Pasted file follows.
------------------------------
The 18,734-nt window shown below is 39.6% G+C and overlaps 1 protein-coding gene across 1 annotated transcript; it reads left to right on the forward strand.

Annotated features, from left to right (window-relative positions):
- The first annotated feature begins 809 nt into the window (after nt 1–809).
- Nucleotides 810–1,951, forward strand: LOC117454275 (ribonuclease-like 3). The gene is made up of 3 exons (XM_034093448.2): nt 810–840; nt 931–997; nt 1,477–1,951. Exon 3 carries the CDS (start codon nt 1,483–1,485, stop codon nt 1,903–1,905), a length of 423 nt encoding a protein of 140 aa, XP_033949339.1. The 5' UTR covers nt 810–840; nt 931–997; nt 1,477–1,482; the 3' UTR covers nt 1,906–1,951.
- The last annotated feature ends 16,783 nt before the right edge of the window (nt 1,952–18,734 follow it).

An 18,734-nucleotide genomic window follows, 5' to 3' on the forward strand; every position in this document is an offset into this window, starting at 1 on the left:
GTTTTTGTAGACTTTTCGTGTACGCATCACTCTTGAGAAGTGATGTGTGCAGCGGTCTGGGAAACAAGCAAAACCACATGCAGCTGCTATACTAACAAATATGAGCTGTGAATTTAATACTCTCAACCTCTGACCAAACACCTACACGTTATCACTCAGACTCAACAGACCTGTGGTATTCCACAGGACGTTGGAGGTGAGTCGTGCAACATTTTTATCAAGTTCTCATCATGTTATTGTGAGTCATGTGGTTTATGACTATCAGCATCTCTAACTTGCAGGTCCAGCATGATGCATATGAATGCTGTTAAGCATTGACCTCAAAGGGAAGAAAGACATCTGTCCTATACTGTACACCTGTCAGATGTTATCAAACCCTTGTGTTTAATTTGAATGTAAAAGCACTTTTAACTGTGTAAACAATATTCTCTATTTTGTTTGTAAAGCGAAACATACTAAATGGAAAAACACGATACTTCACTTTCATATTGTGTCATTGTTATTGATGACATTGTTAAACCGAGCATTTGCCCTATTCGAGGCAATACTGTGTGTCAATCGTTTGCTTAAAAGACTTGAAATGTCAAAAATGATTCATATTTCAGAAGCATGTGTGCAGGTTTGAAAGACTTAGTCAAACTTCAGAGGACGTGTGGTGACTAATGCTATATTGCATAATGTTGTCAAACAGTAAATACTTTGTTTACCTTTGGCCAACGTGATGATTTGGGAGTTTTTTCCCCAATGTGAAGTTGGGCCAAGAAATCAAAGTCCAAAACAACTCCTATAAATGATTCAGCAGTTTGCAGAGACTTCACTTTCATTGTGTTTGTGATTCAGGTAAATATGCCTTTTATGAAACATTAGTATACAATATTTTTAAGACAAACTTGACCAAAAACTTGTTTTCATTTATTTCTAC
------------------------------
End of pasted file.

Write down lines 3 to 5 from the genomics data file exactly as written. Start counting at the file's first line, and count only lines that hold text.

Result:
- The first annotated feature begins 809 nt into the window (after nt 1–809).
- Nucleotides 810–1,951, forward strand: LOC117454275 (ribonuclease-like 3). The gene is made up of 3 exons (XM_034093448.2): nt 810–840; nt 931–997; nt 1,477–1,951. Exon 3 carries the CDS (start codon nt 1,483–1,485, stop codon nt 1,903–1,905), a length of 423 nt encoding a protein of 140 aa, XP_033949339.1. The 5' UTR covers nt 810–840; nt 931–997; nt 1,477–1,482; the 3' UTR covers nt 1,906–1,951.
- The last annotated feature ends 16,783 nt before the right edge of the window (nt 1,952–18,734 follow it).